If you didn't first meet Herne the Hunter in John Masefield's Box of Delights, then there's a good chance you may have first encountered Herne the Hunter in another cult TV series, that coincidentally was also first broadcast in 1984, the same year as the BBC TV version of Masefield's tale. That series was Robin of Sherwood, which first aired on 28th April 1984.
This series saw the mythical outlaw return to television in an award winning series that ran for three seasons. The show was created by Richard Carpenter who had conjured up a legion of hit TV shows - Catwealze, Black Beauty, Dick Turpin and The Ghosts of Motley Hall. In Robin of Sherwood, Carpenter presented retellings of the old tales but also added some new elements into the mix. And a key part of this version of Robin Hood was a rich vein of magic and folklore. As well as the usual clashes with the Sheriff of Nottingham and assorted greedy nobles, this incarnation saw the merry men also tackle sorcerers and assorted magical menaces. However this was to go farther than merely adding a sprinkle of the supernatural to reseason the old tales. For in this version, Robin is guided by a spirit of the forest - Herne the Hunter. Played by John Abineri, this Herne appears as a shamanic figure, crowned with stag's antlers, who advises Robin and provides occasional magical assistance. Robin is now the Hooded Man, an emissary and agent for the lord of the wildwood, Herne the Hunter.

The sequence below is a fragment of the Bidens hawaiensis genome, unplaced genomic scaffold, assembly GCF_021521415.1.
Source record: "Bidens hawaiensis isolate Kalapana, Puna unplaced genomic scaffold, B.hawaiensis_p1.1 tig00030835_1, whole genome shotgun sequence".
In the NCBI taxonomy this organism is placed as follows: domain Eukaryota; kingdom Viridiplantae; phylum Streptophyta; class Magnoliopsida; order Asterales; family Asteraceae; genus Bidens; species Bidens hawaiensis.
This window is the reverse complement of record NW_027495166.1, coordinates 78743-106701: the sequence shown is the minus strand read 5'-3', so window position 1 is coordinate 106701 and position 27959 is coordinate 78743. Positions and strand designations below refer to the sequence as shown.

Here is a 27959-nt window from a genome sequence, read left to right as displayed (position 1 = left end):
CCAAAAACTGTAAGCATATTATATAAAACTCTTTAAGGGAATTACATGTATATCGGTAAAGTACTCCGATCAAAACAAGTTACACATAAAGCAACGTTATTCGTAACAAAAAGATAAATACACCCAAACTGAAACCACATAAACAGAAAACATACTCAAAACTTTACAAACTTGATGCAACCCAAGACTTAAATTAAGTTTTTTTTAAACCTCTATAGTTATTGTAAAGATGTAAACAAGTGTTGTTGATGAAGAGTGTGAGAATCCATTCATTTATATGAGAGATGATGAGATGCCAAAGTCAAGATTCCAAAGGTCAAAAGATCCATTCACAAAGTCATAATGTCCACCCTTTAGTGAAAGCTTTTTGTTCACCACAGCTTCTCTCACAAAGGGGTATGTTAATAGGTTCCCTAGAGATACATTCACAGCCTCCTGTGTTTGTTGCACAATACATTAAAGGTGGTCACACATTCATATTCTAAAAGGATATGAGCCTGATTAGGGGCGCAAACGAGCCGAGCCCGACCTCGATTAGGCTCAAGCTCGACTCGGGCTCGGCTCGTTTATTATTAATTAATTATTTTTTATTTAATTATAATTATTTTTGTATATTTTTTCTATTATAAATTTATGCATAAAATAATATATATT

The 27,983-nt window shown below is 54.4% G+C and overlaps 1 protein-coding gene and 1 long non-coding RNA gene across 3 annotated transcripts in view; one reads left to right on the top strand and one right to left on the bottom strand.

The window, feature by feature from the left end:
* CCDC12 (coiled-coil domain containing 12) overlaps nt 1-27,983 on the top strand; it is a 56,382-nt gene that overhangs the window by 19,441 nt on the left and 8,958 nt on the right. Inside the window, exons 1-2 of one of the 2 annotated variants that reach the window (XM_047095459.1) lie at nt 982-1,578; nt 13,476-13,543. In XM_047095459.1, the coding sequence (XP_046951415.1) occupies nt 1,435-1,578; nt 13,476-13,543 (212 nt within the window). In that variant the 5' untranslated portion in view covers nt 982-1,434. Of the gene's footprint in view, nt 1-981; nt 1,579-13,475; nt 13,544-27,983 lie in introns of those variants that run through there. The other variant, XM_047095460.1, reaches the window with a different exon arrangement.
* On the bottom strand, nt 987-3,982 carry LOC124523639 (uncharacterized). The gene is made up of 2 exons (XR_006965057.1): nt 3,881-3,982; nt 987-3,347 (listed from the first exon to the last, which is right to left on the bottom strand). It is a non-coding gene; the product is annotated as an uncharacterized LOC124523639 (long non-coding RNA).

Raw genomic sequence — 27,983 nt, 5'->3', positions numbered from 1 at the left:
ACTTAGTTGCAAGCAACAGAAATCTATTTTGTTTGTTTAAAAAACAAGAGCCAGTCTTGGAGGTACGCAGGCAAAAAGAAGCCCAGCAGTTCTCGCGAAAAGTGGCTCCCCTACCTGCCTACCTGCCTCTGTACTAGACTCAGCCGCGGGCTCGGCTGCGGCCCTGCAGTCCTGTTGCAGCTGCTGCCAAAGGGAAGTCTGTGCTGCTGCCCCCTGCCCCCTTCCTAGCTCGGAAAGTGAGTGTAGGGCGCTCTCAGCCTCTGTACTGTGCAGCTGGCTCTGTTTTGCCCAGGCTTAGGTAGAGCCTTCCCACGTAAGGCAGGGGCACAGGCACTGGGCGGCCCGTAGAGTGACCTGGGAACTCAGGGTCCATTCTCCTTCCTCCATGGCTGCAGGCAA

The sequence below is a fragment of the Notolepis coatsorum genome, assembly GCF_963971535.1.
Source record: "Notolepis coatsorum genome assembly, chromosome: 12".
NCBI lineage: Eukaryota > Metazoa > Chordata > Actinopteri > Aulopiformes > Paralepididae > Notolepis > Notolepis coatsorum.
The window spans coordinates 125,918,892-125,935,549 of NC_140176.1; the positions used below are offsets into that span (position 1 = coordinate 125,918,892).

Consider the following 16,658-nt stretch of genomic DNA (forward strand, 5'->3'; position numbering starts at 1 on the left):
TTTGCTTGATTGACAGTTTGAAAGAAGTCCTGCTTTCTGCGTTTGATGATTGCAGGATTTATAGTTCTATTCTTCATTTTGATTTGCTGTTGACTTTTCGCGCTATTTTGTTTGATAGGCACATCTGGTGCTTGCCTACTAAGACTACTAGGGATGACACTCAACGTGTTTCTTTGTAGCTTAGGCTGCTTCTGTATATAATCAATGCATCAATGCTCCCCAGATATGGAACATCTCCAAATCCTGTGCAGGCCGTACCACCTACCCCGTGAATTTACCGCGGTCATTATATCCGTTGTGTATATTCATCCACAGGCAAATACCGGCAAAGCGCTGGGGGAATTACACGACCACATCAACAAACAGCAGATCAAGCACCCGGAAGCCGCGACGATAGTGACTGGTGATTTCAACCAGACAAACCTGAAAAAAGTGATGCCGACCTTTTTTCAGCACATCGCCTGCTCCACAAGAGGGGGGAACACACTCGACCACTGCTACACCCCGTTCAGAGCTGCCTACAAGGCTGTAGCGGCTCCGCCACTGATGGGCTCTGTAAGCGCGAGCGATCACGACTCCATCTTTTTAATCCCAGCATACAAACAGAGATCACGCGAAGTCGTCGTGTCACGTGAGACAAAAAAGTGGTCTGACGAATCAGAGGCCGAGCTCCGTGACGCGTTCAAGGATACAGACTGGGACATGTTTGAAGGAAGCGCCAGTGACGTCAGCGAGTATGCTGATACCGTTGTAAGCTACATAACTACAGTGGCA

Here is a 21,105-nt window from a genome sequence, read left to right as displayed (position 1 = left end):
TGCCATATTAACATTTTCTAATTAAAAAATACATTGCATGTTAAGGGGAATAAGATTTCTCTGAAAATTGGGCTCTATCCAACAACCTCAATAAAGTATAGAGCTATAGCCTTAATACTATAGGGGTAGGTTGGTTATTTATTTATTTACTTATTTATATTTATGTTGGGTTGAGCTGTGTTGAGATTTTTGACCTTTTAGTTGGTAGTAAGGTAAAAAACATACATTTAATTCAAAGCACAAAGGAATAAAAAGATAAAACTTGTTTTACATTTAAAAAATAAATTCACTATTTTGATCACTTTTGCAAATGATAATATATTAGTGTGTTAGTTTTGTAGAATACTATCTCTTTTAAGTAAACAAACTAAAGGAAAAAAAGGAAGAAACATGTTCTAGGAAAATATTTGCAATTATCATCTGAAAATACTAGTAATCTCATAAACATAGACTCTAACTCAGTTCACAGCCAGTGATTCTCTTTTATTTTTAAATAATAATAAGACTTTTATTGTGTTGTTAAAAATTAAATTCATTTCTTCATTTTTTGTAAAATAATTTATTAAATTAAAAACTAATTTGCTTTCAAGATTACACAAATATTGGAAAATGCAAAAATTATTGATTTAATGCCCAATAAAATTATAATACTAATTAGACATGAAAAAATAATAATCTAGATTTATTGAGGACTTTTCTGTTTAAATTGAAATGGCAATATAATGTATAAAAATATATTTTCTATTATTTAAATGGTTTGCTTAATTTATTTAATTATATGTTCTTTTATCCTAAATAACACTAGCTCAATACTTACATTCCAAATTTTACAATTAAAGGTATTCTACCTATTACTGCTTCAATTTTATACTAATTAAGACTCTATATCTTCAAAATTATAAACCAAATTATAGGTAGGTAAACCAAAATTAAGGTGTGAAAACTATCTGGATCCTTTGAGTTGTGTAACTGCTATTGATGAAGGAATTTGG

This addition to the mythos of the show served the series well in many ways. On one hand it gave a distinctive tone and flavour to the old stories, making Robin a mythic figure again rather than the foppish dandy in green tights the character had somewhat degenerated into. However this invented mythology of Robin as Herne's Hooded Man was very useful when Michael Praed, who played Robin of Loxley, chose to leave the show at the end of the second series. Carpenter was able to have a new Robin, Robert of Huntingdon, be recruited by Herne to be a new Hooded Man.
Carpenter deliberately made the character somewhat ambiguous - as Carpenter remarked in a 1998 interview - "The question is whether Herne is a shaman or if he - like shamans do - ‘becomes’ the god at certain times after practising certain rituals." He very much drew on Neopagan ideas of The Horned God, which posited that in ancient times there was a nature religion that venerated a god and goddess, embodying the male and female principles.
The Horned God was the lord of the wood, associated with the oak, holly and the animals of the forest, and was often portrayed as wearing furs, skins, leaves and crowned with horns. The familiar Green Man faces found all over the ancient world have been linked to the Horned God, as have various nature deities such as the celtic god Cernunnos. But more of him later...